J and V

Al Horford: Yeah, I know it was an accident and everything, but Horford's foul on T.J. Ford looked pretty bad. Not only that, it ended with Ford -- who missed the entire 2004-05 season after neck surgery -- getting carried off the floor on a stretcher. Ford is going to be hospitalized overnight, so we'll know more tomorrow, but Raptors spokesman Jim LaBumbard confirmed that Ford "had feeling in his upper and lower extremities when he was taken off the floor." So let's keep our fingers and toes crossed for this kid.

Fun fact: I feel kind of like a jerk for saying this, but you know, Ford might not have gotten hurt if the refs had just made the call on what was a pretty obvious travel. I mean, he took three full steps after his last dribble.

Josh Smith: Maybe Smith had a hot date after the game or something, because his mind sure wasn't focused on playing basketball. The Hawks' second-leading scorer (18.4 PPG) had put up 28, 25, and 25 in his last three games, but tonight he scored only 5 points (2-11), committed 7 turnovers, and fouled out in 28 minutes of action.

Fun fact: Raptors rookie Jamario Moon hasn't attempted a freethrow since November 30. In fact, he's only gone to the line in 8 of the Hawks 21 games this season for a total of 18 freethrow attempts.

Indiana Pacers: These guys just can't seem to stay above .500. They were down 21 after the first quarter (37-16) and never seriously threatened after that. Lebron James finally returned from his tender vagina sprained left index finger, but the real story was the return of Larry Hughes. In only his second game back from an 11-game absence (bruised leg), Hughes scored 36 points (13-17) in only 26 minutes of action. Said Pacers coach Jim O'Brien: "I thought they had two Lebron Jameses out there."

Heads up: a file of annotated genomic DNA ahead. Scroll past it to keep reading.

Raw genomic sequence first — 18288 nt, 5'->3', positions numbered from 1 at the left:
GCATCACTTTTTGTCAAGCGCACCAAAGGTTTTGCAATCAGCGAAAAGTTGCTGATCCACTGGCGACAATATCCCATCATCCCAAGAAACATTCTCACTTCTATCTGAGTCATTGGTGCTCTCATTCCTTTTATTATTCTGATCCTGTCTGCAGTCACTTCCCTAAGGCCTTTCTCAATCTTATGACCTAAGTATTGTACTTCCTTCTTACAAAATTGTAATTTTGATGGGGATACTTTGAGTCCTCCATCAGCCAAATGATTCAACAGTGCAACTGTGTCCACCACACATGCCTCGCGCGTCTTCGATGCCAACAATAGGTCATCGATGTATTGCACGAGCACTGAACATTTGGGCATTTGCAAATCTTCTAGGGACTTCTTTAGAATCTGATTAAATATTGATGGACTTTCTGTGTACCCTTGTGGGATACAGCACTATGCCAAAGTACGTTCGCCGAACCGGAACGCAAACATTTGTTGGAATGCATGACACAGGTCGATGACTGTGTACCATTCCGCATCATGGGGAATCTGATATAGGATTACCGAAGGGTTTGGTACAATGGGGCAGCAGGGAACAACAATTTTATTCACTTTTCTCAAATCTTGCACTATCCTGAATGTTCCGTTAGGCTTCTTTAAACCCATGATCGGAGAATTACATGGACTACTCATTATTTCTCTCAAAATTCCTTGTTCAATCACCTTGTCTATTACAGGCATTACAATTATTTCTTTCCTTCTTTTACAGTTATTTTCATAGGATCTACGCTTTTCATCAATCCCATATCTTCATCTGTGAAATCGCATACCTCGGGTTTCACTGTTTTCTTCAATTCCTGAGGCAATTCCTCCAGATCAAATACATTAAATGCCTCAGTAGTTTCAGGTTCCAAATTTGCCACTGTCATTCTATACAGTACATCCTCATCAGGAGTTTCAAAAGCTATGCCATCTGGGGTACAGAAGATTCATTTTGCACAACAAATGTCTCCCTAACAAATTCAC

Fun fact: With Lebron and Hughes both out, Eric Snow had actually been getting some big minutes (for him). Now that those guys are back, I figured he'd be back on the bench, waving towels and passing out Gatorade during timeouts. Fortunately for him, Daniel Gibson missed the game with "a wisdom tooth problem," and so Snow was once again called upon to provide a warm body: 2 points (1-1) in 29 minutes. He's now scored a grand total of 10 points this season on 2-15 shooting.

Antoine Walker: I was tempted to bust on Minnesota's Chris Richard and his line of 9 minutes, 1 rebound, and 1 foul. But to be fair, the kid's a rookie who was drafted in the second round. But Walker -- who played 8 minutes, scored 2 points (1-6), grabbed 1 rebound, and committed 2 turnovers -- that guy's a three-time All-Star and a...a...a former NBA champion (yes, I just threw up in my mouth a little). Now he's playing garbage minutes on the worst team in the league. Oh how the mighty have fallen.

Fun fact: On December 17, 2001, Walker shot 0-11 from three-point range, thus setting the record for most three-point attempts by a player in one game without a make.

New Jersey Nets: They shot 32 percent (26-81). Kidd had one of his patented triple-doubles -- 11 points, 10 rebounds, 11 assists -- but he and the rest of the Nets' "Big Three" (Vince Carter and Richard Jefferson) shot a combined 14-46 from the floor. Think Kidd wants out? You'd better believe it.

Fun fact: Jason Collins went scoreless again, marking the 14th time in 23 games that he hasn't scored a single point. He has more than twice as many fouls (62) as points (26). Keep in mind, the man is seven feet tall, 260 pounds, and a starting center in the NBA. Even Greg Ostertag wasn't this bad.

Brevin Night: Remember how a few seasons ago he was averaging 12 points and 9 assists per game? Heck, he was second in the league in assists to Steve Nash during Nash's first MVP season. Now he's transformed into Eric Snow 2.0. His line against the Nets was: 29 minutes, zero points (0-3), 2 rebounds, 7 assists. He also had his first blocked shot of the season, which puts him only one blocked shot behind Zach Randolph.

Seattle Supersonics: You know, young, unproven teams are supposed to bring hustle and passion to every single game. That's how respect is earned. Well, apparently, the Sonics don't feel like they have much to prove. The whole team looked lethargic in their 27-point loss to the Bulls. After they were outscored 40-18 in the second quarter, they basically just gave up and went through the motions until the final buzzer. As an aside, Chicago is in the midst of a little mini-surge. They've won three of four and actually look like the Bulls of last season.